Image: Untitled from Dreams and Dramas Exhibition - Marik Lechner
I’m not sure which “C” word you had in mind: Commitment, Confusion, Catastrophe or other unspeakable ones, but the C word I want to talk about is "CONFLICT".
Most people are not comfortable with conflict, even fewer people like conflict and generally we don’t have anything positive to say about the tiny minority of people who thrive on conflict.
Maybe it is precisely because of the last group of people that the word conflict has such bad connotations and evokes images of abuse of power, war, violence and lots of loss and heartache. Maybe it is because we were raised to play nice or ... Maybe life has taught us that it is safer to be quiet and stay out of conflict. Maybe we feel that if we admit to being in conflict we have somehow failed. Maybe we think that
conflict pertains to bigger and more protracted battles and wars.
Whatever the reason, the word “conflict” is loaded with deep seated emotional connotations and responses. Interestingly, the people I come in contact with don’t seem to have the same response to the synonyms for conflict. “Fighting, dispute, confrontation, battle, friction, quarrel, disagreement, clash”. It seems any of these words are fine to use because they evoke completely different feelings.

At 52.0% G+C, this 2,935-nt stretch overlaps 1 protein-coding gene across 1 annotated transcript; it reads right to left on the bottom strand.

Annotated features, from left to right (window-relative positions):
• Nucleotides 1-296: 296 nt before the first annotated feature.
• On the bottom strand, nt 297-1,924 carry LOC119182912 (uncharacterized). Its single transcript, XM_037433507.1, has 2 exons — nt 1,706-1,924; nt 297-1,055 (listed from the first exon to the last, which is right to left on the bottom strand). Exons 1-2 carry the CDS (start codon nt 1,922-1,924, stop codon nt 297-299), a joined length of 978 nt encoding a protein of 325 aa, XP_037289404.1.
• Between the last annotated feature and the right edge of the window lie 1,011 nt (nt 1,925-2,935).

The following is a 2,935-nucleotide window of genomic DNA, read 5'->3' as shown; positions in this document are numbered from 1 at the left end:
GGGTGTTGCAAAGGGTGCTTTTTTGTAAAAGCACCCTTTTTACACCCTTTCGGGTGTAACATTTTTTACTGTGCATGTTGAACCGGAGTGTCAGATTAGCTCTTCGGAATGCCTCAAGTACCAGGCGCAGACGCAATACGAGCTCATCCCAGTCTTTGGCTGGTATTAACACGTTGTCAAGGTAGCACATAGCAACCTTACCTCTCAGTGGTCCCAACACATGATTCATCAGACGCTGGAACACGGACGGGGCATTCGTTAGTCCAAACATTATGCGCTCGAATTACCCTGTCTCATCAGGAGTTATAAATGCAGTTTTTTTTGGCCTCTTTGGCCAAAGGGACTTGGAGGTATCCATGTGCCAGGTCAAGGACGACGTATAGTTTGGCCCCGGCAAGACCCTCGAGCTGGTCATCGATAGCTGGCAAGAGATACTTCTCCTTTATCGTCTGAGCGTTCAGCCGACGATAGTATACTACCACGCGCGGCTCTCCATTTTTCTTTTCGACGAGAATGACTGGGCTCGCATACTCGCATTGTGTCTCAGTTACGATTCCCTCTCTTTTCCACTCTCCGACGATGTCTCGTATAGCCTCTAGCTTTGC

The problem is, conflict by any other name remains conflict.
I come across the aversion to the word again and again with clients and I think I lose some potential clients not because I won’t add value and change behaviour but because of their negative connotations to the word!
I say: “I offer sessions that help people and organisations deal better with conflict.”
They say: “We don’t really have conflict. We have a few teams that fight but no ongoing conflict.”
“I’m concerned that if we run a conflict workshop it will be like opening a can of worms.”
“I really don’t like the word conflict; it sounds so negative.”
“We have serious problems and people are shouting at each other across their desks but can we rather call it a “Communication” session?”
“My children fight, my husband fights, my sister fights. I’m basically at war with everyone around me.”
“Ja, Constructive Conflict sounds better.”
I would love to know:
Do you have positive, negative or neutral feelings about the word “conflict”?
What are your connotations to the word "conflict"?
Which words do you prefer to describe conflict in your life?
What name would you give to a workshop that deals with conflict?